Wild Things change managers, hire Zeller
Former Cleveland Indians catcher Chris Bando was forced to resign as manager of the Washington Wild Things. After having hip replacement surgery, Bart Zeller, who was hired as an assistant coach, was promoted to take Bando’s place.
O-R File Photo
For the fifth time in six years, the Wild Things have changed managers during the offseason.
The Frontier League team announced Wednesday that Chris Bando has resigned, only five weeks before the start of spring training. Bart Zeller, who was hired as a coach during the offseason, has been promoted to manager.
Bando, who played nine seasons in the major leagues as a catcher, cited health reasons – he recently had hip replacement surgery – for his resignation. Complications from the surgery have prevented Bando from working with the baseball team at San Diego Christian College, where he is head coach and athletic director.
“Because of hip surgery this January, complications happened that I did not anticipate. I will not been cleared for the full-time physical activity demanded of a manager for another eight to 12 months,” Bando said.
“There was no way I could be ready for the season. I was left with no option (but to resign). I made the decision Friday after consulting with my doctor. It’s disappointing because we’ve signed some good players, and I think we’ve put together a good team.”
Bando spent one forgettable season in Washington, guiding the Wild Things to a 44-52 record and sixth-place finish in the East Division. The season was marked by a record number of roster changes and an eight-player trade with the London Rippers that was completed less than an hour before the latter ceased operations.
Unlike Bando, who had no previous Frontier League experience, the 71-year-old Zeller has spent six years in the league, including the last two as manager of the Joliet Slammers. Zeller guided Joliet to the league championship in 2011 – the Slammers’ inaugural season – and was named Frontier League Manager of the Year. Last season, Joliet was 37-58 and finished in sixth place in the West Division.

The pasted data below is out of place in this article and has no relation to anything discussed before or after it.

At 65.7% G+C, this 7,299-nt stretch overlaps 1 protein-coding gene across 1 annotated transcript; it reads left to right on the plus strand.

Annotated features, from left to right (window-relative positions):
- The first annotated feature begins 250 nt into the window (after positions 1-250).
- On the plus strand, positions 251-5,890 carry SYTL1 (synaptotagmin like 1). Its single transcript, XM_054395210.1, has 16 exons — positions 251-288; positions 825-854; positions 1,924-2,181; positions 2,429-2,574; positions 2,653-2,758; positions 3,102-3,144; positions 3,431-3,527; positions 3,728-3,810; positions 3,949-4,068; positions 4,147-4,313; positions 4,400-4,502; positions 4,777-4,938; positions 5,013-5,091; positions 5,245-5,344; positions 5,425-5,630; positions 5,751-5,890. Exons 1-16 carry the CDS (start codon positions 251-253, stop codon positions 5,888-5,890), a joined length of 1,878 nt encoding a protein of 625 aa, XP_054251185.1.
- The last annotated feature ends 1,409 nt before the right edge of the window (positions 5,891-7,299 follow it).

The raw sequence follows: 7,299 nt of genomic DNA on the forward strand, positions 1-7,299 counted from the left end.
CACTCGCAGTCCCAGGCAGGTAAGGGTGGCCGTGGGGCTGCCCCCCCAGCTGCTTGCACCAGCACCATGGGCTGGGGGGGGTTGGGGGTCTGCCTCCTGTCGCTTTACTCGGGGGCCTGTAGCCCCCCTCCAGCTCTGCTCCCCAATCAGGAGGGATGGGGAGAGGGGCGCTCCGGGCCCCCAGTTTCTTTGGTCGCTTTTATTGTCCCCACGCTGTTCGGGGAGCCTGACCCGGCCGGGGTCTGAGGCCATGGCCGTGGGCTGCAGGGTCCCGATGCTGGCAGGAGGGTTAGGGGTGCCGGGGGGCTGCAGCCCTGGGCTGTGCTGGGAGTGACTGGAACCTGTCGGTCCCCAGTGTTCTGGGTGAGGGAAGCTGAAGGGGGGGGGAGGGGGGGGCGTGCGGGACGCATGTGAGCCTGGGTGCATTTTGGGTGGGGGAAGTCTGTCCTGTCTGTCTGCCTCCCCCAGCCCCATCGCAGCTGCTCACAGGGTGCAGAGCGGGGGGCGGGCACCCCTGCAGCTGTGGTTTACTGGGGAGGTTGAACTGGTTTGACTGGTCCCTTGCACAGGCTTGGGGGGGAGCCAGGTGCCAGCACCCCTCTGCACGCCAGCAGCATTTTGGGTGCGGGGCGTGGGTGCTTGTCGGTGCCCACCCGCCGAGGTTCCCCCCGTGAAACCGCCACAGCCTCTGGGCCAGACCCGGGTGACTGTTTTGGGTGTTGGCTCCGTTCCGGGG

The Slammers changed ownership at the end of the 2012 season, and Zeller was not retained.
Prior to the stint in Joliet, Zeller was hitting and third-base coach for the Frontier League’s Southern Illinois Miners for four years.
Zeller said he is familiar with Washington’s returning players and has been working with Bando since January on building the roster.
“I’ve talked with Chris almost daily. On paper, I think this team looks very solid,” Zeller said. “One thing that we are looking for is a really solid starting pitcher with experience in affiliated ball. We would have to clear a spot on the roster to sign that kind of guy.”
Zeller said the Wild Things have re-signed outfielder Darian Sandford, who recently had his contract purchased by the Chicago White Sox but was released during minor-league spring training. Sandford set the Frontier League record last year with 71 stolen bases. Al Yevoli, a hard-throwing left-hander from last year’s team, was released Wednesday by the Atlanta Braves.
“One thing you can count on is our players are going to hustle,” Zeller said. “If you can’t hustle four times for 90 feet, then we’ll find someone else who can play. We’re going to let everyone in the stands know we’re hustling.”
Zeller also will have to act swiftly as he doesn’t have much time to fill out his coaching staff. Player/pitching coach Gary Lee is the only coach under contract.
“I’m looking for someone with infield experience, with pro or maybe Division I college experience,” Zeller said.
A native of Chicago Heights, Ill., Zeller resides in Scottsdale, Ariz. He signed with St. Louis Cardinals as a catcher following his days at Eastern Illinois University and played at all levels of professional baseball, making it to the major leagues in 1970. He played in his only major-league game May 21, 1970, and was released as an active player 18 days later but remained with the Cardinals for the remainder of the season as a coach.
Zeller resumed his playing career the following year before retiring after the 1972 season. He has been coaching in the independent leagues since 2005.
“I love baseball. I still love working with kids and going to the ballpark,” Zeller said.
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